In the ancient traditions of martial arts, wisdom is hidden in how the body and mind can collaborate in harmony to gain control and overview in stressful situations. The many dozens disciplines and traditions were designed for the practitioner to act on behalf of the welfare of self and others while staying true to one’s authentic values and integrity.
In Japanese and Korean traditions the addition ‘do’ (eg in Taekwondo, Aikido, Judo) indicates that it is an infinite path to tread. In Chinese, this is known as ‘tao’ or ‘dao’. The practice of any art is not in itself to achieve a goal. It is a way of life that is a continuous process of creating awareness that exposes patterns and blockades in mind and body. This awareness offers the opportunity to change engrained patterns in thinking and acting. With every step on the path the understanding deepens and blockages dissolve. Body and mind are gradually purified.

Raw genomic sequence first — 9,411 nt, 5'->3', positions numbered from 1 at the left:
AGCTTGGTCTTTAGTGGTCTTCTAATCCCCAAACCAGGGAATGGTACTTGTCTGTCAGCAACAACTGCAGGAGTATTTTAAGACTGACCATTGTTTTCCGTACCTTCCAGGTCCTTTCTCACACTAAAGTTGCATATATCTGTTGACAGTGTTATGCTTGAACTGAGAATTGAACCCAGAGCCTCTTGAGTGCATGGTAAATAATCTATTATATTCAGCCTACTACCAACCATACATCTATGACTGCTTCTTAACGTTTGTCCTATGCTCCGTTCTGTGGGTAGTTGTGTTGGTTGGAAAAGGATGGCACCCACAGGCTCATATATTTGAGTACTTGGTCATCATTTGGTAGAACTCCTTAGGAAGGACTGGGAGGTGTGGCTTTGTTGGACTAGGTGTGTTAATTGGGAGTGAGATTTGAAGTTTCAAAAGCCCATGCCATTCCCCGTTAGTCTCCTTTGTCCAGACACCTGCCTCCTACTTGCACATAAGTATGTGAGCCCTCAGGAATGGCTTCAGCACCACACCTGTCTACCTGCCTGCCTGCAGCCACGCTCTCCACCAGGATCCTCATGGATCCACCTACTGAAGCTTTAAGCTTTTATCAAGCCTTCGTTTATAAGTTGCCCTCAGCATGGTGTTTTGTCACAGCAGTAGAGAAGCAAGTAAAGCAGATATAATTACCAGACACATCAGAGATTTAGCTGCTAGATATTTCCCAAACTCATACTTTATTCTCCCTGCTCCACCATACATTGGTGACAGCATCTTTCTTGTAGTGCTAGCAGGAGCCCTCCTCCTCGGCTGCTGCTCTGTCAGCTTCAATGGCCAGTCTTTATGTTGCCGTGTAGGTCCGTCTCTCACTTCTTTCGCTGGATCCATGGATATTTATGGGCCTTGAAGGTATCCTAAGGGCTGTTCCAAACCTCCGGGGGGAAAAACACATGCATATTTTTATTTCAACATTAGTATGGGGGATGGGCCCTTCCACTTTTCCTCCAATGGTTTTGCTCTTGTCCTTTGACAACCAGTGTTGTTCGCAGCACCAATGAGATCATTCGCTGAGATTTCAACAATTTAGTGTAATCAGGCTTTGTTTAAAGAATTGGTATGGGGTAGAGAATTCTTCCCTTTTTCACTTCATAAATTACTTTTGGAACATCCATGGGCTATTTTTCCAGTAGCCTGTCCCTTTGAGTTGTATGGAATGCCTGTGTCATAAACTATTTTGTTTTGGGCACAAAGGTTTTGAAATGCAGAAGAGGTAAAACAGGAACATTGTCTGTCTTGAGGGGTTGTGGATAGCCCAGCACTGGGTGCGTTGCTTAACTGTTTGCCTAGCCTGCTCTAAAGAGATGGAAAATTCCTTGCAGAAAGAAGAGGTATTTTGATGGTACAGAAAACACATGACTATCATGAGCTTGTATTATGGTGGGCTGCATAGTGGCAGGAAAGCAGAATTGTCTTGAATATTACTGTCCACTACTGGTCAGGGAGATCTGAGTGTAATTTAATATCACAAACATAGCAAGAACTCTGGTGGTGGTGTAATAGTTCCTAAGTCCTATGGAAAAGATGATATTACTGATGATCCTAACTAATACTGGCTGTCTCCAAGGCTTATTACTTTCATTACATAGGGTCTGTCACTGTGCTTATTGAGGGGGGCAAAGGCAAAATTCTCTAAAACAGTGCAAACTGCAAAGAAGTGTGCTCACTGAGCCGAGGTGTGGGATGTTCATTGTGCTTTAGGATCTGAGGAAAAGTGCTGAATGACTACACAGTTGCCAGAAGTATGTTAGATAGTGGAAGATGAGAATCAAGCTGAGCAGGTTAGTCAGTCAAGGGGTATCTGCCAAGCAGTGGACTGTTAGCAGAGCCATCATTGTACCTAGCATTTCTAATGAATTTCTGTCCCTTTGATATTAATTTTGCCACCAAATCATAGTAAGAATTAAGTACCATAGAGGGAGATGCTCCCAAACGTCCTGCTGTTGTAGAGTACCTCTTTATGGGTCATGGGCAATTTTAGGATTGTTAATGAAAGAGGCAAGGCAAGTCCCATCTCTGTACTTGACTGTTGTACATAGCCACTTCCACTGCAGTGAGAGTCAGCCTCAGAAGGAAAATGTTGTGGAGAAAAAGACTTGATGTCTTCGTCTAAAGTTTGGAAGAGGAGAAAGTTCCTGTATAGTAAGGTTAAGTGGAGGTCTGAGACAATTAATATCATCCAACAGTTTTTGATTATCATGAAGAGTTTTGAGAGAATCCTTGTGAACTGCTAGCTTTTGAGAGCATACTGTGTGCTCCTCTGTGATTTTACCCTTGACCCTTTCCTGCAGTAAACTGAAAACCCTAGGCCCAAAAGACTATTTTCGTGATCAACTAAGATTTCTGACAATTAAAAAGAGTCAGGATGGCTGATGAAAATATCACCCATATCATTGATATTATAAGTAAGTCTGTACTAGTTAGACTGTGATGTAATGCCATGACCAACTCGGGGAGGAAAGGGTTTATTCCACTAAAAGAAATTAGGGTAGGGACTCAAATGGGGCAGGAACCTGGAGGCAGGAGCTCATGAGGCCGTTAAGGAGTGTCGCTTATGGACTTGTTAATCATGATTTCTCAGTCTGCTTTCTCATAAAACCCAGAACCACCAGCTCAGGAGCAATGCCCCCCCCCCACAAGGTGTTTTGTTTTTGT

During training of martial arts skills are taught that are applicable in conflict situations. Conflicts are simulated by for example sparring, to test whether the pupil still has access to the learnt techniques in challenging situations. By frequent repetition the body learns what to do if the mind under stress fails you. This requires a lot of practice, because it’s the human tendency to be taken over by engraved patterns that once were useful, but don’t serve you anymore in the present.
Everyday life is no different. You may consider yourself a calm, civilized person when you feel safe in good company. To what extent, however, will you react from the same calmness in a situation where you feel threatened or put under pressure?
In order to respond in a way you would prefer to see yourself in these situations you don’t need years of training. However, it will take some dedication to grasp the easy yet not so simple exercises. With some effort you will experience more calmness, creativity and appreciation, for yourself and others.